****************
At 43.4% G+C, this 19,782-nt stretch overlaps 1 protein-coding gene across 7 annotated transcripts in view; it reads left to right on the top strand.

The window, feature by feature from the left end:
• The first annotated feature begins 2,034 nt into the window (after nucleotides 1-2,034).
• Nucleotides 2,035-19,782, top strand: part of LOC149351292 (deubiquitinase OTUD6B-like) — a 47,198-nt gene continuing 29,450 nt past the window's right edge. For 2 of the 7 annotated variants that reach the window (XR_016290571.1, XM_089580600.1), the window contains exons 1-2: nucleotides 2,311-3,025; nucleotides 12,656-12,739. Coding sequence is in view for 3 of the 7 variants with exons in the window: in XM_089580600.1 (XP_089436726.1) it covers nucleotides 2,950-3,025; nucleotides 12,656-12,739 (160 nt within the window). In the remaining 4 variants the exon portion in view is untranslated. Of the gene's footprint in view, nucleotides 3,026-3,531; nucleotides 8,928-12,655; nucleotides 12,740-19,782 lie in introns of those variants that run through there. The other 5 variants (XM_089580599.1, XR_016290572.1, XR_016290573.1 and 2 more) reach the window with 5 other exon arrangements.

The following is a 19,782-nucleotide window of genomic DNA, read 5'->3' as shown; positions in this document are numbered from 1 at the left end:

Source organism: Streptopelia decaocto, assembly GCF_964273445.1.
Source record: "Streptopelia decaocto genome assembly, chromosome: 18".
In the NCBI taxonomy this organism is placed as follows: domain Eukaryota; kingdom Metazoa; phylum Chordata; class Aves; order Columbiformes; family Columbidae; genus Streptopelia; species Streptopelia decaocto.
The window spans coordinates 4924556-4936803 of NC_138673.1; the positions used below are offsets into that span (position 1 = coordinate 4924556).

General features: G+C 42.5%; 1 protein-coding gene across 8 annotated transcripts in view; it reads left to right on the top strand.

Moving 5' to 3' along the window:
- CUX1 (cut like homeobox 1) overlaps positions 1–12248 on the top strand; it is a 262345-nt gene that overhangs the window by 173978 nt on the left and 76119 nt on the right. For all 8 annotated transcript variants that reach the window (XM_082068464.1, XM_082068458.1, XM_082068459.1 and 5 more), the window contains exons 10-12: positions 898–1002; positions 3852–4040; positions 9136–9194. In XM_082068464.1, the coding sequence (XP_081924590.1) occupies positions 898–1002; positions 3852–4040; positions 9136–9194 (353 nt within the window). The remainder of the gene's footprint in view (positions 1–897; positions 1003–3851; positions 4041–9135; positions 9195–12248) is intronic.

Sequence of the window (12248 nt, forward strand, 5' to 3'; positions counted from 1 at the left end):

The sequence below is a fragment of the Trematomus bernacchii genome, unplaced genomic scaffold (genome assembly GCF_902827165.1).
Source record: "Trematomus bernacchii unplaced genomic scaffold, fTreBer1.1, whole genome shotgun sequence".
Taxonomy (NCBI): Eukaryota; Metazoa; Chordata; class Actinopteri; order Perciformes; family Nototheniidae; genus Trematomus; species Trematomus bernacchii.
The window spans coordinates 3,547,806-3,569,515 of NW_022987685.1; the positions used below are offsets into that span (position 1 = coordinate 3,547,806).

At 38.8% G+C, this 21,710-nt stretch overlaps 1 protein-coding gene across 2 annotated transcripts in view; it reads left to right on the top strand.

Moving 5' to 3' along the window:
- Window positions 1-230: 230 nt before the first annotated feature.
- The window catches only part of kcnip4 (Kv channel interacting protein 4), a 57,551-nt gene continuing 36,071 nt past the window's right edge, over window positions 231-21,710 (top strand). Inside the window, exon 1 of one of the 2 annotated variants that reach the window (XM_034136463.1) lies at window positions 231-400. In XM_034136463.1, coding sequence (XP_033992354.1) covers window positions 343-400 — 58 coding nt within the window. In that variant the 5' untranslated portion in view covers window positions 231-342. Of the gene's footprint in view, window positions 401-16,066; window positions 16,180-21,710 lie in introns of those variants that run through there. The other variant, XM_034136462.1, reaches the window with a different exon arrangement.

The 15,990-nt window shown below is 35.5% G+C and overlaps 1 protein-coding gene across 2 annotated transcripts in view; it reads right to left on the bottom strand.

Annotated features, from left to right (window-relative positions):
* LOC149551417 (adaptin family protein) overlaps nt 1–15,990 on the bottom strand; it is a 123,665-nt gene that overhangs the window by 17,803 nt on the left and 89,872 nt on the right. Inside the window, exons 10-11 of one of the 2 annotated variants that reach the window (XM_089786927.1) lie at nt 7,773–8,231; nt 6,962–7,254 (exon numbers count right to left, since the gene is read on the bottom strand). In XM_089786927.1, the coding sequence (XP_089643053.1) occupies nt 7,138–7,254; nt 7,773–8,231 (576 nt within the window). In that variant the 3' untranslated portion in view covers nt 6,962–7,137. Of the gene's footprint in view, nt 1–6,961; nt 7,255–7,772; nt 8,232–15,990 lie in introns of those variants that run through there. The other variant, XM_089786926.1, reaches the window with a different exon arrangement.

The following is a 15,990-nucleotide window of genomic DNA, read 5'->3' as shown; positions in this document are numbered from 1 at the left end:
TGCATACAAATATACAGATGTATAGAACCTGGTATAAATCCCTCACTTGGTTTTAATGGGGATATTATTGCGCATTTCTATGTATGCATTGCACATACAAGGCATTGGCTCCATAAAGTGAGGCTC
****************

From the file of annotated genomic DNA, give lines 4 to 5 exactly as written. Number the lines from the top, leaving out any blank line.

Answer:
• Nucleotides 2,035-19,782, top strand: part of LOC149351292 (deubiquitinase OTUD6B-like) — a 47,198-nt gene continuing 29,450 nt past the window's right edge. For 2 of the 7 annotated variants that reach the window (XR_016290571.1, XM_089580600.1), the window contains exons 1-2: nucleotides 2,311-3,025; nucleotides 12,656-12,739. Coding sequence is in view for 3 of the 7 variants with exons in the window: in XM_089580600.1 (XP_089436726.1) it covers nucleotides 2,950-3,025; nucleotides 12,656-12,739 (160 nt within the window). In the remaining 4 variants the exon portion in view is untranslated. Of the gene's footprint in view, nucleotides 3,026-3,531; nucleotides 8,928-12,655; nucleotides 12,740-19,782 lie in introns of those variants that run through there. The other 5 variants (XM_089580599.1, XR_016290572.1, XR_016290573.1 and 2 more) reach the window with 5 other exon arrangements.

The following is a 19,782-nucleotide window of genomic DNA, read 5'->3' as shown; positions in this document are numbered from 1 at the left end: